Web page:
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A Faulty Design & an Insensitive Government

There are many flaws in the design of Elphinstone Road local railway station — which could have been rectified with simple infrastructural changes.

The threshold area between the railway station and the road gets flooded immediately. When it is raining, most places in the station are flooded and there are water pools everywhere. There is no shelter, that’s why commuters took refuge under the foot-over bridge — it is an ideal case of stampede. 
Chandrashekhar Prabhu, Urban Planner

But who’s responsible for the lack of action in redevelopment of railway stations? In 2015, a nine-member panel was set up by Central Railways and a 25-member team by Western Railways to address accidental deaths on Mumbai’s suburban trains. Out of the 19 MPs in the 25-member panel, only one MP showed up. Speaking to the Hindustan Times in 2015, Subhash Gupta criticized the “negligent attitude” of politicians in addressing “issues passengers face.” Himanshu Burte, architect and assistant professor at the School of Habitat Studies, Tata Institute of Social Sciences (TISS) also raises the issue of coordination between government and the railways.

The question is, how spaces like exits and staircases are designed. What kind of systems are in place to review and how has railways been monitoring the systems? Is there enough of a response? There are two main points - lack of coordination between the city and the railways and no real commitment to fixing infrastructure issues.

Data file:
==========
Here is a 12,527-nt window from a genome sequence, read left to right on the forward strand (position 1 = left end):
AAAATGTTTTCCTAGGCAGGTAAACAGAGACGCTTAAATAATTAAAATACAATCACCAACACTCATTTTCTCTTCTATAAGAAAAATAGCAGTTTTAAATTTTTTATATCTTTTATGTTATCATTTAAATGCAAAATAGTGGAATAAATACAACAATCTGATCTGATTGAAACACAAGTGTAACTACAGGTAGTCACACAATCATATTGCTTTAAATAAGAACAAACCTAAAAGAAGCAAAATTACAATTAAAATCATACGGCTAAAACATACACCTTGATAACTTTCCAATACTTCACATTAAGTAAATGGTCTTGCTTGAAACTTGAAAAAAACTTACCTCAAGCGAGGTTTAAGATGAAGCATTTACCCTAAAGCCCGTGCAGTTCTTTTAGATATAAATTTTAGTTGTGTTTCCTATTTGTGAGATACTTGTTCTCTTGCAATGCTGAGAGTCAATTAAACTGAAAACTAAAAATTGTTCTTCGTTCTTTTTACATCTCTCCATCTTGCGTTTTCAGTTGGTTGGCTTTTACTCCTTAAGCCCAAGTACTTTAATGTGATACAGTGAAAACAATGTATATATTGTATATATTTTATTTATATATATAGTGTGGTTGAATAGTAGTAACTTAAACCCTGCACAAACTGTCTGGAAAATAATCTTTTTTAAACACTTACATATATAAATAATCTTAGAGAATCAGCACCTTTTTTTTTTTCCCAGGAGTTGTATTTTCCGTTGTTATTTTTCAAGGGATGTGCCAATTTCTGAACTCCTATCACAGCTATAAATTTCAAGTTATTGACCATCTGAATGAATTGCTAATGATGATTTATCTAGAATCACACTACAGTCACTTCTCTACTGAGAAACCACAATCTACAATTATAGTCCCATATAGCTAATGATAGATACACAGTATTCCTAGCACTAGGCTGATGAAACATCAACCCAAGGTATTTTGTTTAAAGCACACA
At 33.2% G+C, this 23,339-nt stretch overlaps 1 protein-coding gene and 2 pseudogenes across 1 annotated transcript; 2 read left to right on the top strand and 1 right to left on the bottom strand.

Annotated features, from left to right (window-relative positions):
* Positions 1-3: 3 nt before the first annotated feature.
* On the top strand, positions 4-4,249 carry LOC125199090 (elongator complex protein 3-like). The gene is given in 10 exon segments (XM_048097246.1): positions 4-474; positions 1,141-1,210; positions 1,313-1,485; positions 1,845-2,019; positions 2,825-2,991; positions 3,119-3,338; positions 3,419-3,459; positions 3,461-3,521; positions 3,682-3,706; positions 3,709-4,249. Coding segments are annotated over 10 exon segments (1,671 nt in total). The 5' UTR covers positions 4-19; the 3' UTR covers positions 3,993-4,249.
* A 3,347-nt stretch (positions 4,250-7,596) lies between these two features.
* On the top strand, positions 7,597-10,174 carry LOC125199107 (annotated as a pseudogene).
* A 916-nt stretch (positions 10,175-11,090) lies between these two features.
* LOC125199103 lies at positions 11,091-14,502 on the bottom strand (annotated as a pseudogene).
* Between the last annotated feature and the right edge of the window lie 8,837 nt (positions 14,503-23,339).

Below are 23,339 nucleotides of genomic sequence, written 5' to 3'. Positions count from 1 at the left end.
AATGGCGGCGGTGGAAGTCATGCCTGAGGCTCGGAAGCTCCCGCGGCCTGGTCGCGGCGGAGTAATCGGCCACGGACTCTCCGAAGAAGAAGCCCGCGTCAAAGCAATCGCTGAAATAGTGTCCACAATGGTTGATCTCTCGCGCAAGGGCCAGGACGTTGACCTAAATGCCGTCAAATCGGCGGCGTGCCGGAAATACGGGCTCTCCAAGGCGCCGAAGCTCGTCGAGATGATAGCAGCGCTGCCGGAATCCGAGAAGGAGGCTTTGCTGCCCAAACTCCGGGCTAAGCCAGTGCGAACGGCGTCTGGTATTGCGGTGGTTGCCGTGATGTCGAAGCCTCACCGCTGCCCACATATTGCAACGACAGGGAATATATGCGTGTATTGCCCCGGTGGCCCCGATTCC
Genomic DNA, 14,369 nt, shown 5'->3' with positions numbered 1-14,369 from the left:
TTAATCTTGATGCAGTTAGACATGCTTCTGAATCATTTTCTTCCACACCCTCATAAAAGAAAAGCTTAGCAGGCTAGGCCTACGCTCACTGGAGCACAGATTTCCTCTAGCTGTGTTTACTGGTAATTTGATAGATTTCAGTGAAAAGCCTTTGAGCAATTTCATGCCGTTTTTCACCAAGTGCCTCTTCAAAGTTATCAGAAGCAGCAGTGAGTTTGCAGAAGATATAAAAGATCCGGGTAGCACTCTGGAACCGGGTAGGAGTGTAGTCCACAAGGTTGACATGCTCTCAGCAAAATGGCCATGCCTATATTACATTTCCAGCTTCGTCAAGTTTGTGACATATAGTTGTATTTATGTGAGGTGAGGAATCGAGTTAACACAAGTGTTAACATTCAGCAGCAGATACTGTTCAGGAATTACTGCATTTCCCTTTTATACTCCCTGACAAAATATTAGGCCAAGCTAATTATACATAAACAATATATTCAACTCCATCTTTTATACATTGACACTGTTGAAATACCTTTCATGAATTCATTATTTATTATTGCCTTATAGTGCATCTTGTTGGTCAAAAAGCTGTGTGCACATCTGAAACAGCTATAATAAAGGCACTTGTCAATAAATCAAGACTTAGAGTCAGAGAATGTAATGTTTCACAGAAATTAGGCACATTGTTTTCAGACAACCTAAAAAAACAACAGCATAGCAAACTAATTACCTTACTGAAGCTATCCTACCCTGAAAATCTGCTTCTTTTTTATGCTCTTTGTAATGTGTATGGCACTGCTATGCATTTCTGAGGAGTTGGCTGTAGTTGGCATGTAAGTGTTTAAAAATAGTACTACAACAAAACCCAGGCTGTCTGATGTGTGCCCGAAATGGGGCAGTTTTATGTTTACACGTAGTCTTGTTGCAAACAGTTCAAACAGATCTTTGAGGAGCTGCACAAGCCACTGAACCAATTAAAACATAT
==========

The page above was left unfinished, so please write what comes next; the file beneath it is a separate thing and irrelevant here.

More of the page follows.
Himanshu Burte, Assistant Professor, School of Habitat Studies, TISS
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Where Do We Go Now?

In the aftermath of the Elphinstone Road stampede, it’s a question which most Mumbaikars are asking in anger and frustration. Forget the famous ‘spirit of Mumbai’ and perennial resistance — what are the things which can be immediately done to prevent a similar stampede from occurring in Mumbai’s local railway stations? Rishi Aggarwal extends some easy-to-implement and affordable solutions:

The foot-over-bridge in the Elphinstone Station is 79 inches and the capacity of the bridge can be increased to double — immediately. The ticket window can be shifted to the side. The stampede occurred because people wanted shelter from the rain, so other shelters can be constructed for less than 1 crore, if the government wants. 

As Mumbai returns to normalcy after the stampede, the question which remains is what will it take for the government to prevent another stampede like the disaster at Elphinstone Road station. As Rishi Aggarwal says:

“If heads are not going to roll, then this will be business as usual, we will keep hearing about the ‘spirit of Mumbai’. We can’t wake up only when 23 people lose their lives.”

(At The Quint, we are answerable only to our audience. Play an active role in shaping our journalism by becoming a member. Because the truth is worth it.)